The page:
Solicitation of Minor via Computer (10 counts)
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Gilbert and his attorney, Neal McShane, were back in court on Friday, scheduled for yet another Motion to Dismiss. Mr. McShane vigorously tried to convince Judge Lubet for the umpteenth time that the text messages sent to the defendant by the victim (who was 17 at the time) should be retrieved and be admissable at trial.
Mr. McShane wanted the judge to allow his computer expert to examine the victim's parents' home computer where the mother allegedly viewed the messages on their cell phone provider's website. The issue of invasion of privacy was discussed at length.
After listening to the attorneys argue, at times quite heatedly, whether or not the messages could (1) even be retrieved after nearly two years, and (2) even be admissable at trial, Judge Lubet denied McShane's motion. The judge, for the umpteenth time, told Mr. McShane that her texts to the defendant are not relevant because, as he emphatically stated, "He's 40, she's 17! It's still illegal!"
Judge Lubet would not permit a fishing expedition at the expense of the victim's family. He refused to impose sanctions (as requested by defense counsel) on the State for their lack of technical expertise in retrieving her texts when the charges came to light in 2008. As unfair as it might seem to some, because the victim was a minor, anything she wrote to Mr. Gilbert is not admissable at trial.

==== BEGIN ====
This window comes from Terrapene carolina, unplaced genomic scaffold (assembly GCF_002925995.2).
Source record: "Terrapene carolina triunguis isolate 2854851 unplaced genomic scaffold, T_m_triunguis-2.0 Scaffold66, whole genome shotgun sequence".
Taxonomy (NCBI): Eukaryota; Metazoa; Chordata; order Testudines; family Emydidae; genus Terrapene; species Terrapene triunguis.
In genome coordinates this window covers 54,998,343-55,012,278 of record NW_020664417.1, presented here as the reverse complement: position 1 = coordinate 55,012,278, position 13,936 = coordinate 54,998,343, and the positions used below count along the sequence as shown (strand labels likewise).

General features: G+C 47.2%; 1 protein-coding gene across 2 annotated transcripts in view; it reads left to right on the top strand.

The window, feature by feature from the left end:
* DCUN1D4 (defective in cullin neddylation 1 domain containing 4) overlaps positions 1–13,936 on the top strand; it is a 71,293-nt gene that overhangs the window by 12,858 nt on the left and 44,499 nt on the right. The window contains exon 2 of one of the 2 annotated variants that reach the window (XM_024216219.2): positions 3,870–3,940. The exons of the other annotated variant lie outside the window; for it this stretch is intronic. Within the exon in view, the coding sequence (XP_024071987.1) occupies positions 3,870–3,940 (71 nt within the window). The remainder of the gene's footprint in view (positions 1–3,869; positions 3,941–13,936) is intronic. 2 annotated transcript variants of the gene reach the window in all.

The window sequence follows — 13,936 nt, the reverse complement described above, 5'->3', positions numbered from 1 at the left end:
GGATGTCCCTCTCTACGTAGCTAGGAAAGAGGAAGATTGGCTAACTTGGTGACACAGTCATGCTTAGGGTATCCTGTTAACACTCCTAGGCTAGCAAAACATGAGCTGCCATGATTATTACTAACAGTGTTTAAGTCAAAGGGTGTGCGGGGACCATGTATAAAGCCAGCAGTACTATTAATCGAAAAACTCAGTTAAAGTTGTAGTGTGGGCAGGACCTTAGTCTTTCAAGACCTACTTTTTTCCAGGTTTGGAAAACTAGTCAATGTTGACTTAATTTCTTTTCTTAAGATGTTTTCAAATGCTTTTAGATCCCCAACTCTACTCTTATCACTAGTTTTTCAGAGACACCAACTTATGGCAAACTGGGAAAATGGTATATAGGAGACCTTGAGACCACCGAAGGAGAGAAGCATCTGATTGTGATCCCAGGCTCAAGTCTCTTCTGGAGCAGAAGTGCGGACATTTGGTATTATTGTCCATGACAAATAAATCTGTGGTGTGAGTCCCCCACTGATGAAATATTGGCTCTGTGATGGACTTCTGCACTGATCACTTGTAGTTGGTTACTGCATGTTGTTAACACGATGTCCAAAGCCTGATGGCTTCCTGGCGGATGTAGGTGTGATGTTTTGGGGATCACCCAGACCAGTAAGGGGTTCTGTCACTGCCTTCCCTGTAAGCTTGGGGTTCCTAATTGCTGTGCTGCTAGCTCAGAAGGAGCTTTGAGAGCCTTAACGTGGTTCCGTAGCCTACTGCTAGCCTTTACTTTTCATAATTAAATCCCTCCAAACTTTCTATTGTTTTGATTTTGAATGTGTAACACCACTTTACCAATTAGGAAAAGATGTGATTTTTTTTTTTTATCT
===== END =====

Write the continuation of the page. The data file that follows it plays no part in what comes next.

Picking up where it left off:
As the hearing reached the 60 minute mark, Judge Lubet asked Mr. McShane what his client was going to do - go to trial Monday or plead to the charges. When he replied that Mr. Gilbert hadn't decided yet, the judge informed him that "inaction results in other people making decisions for you." It was very clear that there would be no more delays.
Mr. Gilbert and his attorney went out to the hallway to discuss his options.
After taking about an hour while other matters were handled, the defendant returned to the courtroom to enter a plea of "no contest" to all 10 charges (each one could be punishable by up to 5 years in prison). There was no agreement with the State. Judge Lubet did indicate he would be willing to grant a bond for Mr. Gilbert while the case was appealed.
Sentencing was scheduled for April 19th at 1:30pm to give the Department of Corrections time to prepare a pre-sentence investigation.
Gilbert's fate will then rest with the judge.